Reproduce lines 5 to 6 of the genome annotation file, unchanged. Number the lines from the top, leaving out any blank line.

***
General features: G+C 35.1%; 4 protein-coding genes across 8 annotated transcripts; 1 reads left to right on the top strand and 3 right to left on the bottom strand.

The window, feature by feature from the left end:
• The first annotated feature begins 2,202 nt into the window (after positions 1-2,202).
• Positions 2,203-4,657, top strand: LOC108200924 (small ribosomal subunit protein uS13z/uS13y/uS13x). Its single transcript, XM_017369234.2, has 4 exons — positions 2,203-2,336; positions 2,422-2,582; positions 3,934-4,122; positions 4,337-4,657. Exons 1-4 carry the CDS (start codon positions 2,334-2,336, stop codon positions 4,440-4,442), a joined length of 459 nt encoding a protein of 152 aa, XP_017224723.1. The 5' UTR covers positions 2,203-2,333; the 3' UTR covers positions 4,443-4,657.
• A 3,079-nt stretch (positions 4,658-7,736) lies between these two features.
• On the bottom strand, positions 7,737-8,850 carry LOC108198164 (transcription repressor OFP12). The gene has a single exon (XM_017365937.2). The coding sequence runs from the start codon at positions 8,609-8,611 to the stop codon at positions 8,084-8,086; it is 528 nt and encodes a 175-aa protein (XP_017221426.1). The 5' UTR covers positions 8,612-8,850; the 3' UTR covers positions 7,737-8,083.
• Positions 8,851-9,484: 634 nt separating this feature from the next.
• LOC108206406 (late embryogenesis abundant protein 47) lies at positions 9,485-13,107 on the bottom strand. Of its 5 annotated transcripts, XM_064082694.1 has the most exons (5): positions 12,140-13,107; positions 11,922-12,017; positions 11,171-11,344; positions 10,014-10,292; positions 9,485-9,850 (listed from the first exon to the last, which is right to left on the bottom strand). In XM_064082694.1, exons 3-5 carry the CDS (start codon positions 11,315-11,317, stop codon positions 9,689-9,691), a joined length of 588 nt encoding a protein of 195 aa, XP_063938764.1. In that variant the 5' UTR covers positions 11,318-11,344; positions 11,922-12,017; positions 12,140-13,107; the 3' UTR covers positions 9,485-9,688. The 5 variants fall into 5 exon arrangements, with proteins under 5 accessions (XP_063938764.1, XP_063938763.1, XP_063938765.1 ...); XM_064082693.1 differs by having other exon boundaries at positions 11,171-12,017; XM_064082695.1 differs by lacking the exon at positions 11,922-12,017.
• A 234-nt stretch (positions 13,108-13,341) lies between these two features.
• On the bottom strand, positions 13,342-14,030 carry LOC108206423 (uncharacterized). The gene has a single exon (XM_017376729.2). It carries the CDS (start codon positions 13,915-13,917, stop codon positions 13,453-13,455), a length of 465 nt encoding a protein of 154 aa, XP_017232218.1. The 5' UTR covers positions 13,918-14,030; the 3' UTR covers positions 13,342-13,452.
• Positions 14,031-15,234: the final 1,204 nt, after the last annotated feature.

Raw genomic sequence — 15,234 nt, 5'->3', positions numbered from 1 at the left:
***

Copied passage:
• A 3,079-nt stretch (positions 4,658-7,736) lies between these two features.
• On the bottom strand, positions 7,737-8,850 carry LOC108198164 (transcription repressor OFP12). The gene has a single exon (XM_017365937.2). The coding sequence runs from the start codon at positions 8,609-8,611 to the stop codon at positions 8,084-8,086; it is 528 nt and encodes a 175-aa protein (XP_017221426.1). The 5' UTR covers positions 8,612-8,850; the 3' UTR covers positions 7,737-8,083.